“Gaming without a good group of players is like playing in a ‘Magic’ tournament without nonbasic lands. You won’t have fun and you’ll probably be a loser.”
That’s why Joshua Fireman, LSA freshman and avid gamer, is thankful to be in Ann Arbor.
“Ann Arbor lets me feel more open about playing ‘Magic’ and ‘Dungeons & Dragons’ and other activities such as that,” he said. “You feel like less of a nerd when you’re doing it at college because you no longer feel like you’re the only one.”
Fireman is just one of the many Ann Arborites who identify with the elite class of “gamers.” Gaming is a term with a broad definition, extending through video games, board games, card games, figurine games and role-playing games. With so many games to choose from, gamers often struggle to stick to just one.
Fireman, for example, is currently involved with “Dungeons & Dragons,” “Magic: the Gathering” and “World of Warcraft,” to name a few. He has also been through passing phases of “Pokémon,” “Lord of the Rings,” “Digimon” and several other card game franchises. “Magic” is particularly dear to Fireman’s heart because it’s how he got his start as a gamer at a very young age.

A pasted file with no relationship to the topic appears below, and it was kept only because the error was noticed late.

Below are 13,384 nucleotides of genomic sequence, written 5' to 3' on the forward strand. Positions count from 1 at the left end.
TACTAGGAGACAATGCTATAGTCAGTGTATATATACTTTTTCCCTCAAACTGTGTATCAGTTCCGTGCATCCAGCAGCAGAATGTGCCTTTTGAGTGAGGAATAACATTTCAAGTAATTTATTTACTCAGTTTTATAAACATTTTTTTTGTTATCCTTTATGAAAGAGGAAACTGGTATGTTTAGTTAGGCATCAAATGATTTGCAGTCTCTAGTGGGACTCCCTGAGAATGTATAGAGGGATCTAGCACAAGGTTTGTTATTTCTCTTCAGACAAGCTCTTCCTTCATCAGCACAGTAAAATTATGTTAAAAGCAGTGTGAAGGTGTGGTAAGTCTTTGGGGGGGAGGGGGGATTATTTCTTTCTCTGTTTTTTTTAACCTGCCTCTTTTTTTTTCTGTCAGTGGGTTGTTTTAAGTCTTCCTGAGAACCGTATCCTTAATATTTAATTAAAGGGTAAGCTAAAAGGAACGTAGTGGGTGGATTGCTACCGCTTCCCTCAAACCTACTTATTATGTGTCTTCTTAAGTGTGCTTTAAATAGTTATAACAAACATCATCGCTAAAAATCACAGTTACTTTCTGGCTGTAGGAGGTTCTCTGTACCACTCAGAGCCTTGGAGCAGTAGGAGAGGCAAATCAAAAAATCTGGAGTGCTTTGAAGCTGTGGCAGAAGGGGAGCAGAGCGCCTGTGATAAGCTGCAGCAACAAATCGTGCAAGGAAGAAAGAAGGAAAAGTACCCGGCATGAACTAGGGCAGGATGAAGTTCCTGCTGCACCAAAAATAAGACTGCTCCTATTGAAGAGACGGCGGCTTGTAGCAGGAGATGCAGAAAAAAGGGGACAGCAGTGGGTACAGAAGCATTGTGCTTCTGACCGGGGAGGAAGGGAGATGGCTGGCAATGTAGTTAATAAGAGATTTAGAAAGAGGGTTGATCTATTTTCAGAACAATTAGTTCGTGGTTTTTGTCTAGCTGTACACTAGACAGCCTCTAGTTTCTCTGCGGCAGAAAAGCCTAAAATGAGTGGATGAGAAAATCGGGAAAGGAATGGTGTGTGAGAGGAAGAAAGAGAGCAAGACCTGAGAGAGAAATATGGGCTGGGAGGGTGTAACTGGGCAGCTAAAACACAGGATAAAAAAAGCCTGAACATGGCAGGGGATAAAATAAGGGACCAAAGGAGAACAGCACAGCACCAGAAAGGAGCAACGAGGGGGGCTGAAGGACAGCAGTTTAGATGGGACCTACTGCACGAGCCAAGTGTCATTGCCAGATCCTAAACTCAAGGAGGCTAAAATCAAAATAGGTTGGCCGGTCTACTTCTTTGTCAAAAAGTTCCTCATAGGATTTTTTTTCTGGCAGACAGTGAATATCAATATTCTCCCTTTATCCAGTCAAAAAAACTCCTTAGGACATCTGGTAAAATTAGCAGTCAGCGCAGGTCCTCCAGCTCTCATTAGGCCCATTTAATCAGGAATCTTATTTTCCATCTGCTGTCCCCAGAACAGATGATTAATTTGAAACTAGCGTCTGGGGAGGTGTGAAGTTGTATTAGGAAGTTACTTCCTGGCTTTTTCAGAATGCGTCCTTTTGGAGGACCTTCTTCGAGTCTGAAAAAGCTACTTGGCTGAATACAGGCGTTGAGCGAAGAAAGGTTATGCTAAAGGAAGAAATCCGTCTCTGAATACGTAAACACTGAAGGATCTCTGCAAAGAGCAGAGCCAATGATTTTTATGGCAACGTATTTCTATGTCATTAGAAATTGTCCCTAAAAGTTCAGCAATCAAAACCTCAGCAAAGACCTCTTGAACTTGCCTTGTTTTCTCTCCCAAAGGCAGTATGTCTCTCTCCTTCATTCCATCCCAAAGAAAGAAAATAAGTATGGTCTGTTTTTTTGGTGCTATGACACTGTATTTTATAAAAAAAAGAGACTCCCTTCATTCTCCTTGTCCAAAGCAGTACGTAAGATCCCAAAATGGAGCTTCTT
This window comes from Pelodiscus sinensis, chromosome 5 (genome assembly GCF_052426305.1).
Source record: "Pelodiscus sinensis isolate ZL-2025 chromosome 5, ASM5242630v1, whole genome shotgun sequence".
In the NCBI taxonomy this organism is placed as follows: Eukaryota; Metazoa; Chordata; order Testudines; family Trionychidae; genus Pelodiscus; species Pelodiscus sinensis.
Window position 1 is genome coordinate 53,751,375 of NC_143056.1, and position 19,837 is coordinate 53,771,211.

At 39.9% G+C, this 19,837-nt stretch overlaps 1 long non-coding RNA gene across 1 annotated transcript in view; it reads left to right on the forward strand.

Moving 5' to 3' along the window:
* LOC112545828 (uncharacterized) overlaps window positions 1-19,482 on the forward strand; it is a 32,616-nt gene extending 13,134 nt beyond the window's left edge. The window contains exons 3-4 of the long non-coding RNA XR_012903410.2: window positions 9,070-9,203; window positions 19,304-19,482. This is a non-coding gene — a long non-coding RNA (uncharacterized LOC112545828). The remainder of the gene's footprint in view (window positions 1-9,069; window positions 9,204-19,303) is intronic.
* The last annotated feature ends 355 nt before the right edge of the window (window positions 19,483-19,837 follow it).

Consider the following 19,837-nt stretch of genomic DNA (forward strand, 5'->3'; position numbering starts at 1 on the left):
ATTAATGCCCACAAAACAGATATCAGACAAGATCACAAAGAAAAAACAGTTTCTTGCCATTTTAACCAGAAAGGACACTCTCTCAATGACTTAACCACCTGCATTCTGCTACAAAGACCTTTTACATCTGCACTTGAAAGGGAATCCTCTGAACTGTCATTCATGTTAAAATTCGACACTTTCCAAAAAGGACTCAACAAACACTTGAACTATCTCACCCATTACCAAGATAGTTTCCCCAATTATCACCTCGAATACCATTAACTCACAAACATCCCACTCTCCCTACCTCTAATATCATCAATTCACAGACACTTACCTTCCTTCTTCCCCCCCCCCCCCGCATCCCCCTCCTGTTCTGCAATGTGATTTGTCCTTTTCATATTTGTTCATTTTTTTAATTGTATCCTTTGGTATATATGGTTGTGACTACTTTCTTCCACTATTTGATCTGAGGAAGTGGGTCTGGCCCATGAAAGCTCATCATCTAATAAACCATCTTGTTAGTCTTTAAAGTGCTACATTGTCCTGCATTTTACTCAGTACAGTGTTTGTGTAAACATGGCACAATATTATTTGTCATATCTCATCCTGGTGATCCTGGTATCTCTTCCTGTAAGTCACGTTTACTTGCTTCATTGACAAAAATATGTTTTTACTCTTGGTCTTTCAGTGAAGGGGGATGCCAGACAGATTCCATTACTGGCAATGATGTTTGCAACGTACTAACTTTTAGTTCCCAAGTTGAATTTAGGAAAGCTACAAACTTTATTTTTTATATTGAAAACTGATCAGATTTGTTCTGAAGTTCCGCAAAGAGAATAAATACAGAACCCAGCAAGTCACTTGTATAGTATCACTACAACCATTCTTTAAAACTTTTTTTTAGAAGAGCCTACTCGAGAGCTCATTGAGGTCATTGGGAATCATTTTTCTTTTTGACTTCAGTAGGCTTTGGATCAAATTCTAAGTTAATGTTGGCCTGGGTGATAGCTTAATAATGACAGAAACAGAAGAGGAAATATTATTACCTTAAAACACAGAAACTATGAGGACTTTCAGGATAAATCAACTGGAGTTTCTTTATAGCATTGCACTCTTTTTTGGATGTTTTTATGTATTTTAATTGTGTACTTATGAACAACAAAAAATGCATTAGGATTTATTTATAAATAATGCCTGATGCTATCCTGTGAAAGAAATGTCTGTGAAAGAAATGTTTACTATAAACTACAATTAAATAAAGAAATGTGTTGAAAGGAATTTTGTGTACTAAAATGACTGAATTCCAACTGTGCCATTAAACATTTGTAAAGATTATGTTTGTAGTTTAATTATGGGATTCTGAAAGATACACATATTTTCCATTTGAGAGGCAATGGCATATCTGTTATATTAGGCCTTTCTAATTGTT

“My dad actually got me into it,” Fireman explained. “He started playing a little bit after it came out. And he needed a play partner, and his four- or five year-old son was a good play partner.”
For those seeking opponents or partners — whether in games like “Magic,” “Warhammer,” “D&D,” video games or even board games — there’s no better place to go in Ann Arbor than Get Your Game On, the gaming and comic store that sits unassumingly at 709 Packard Street, just off the State Street intersection.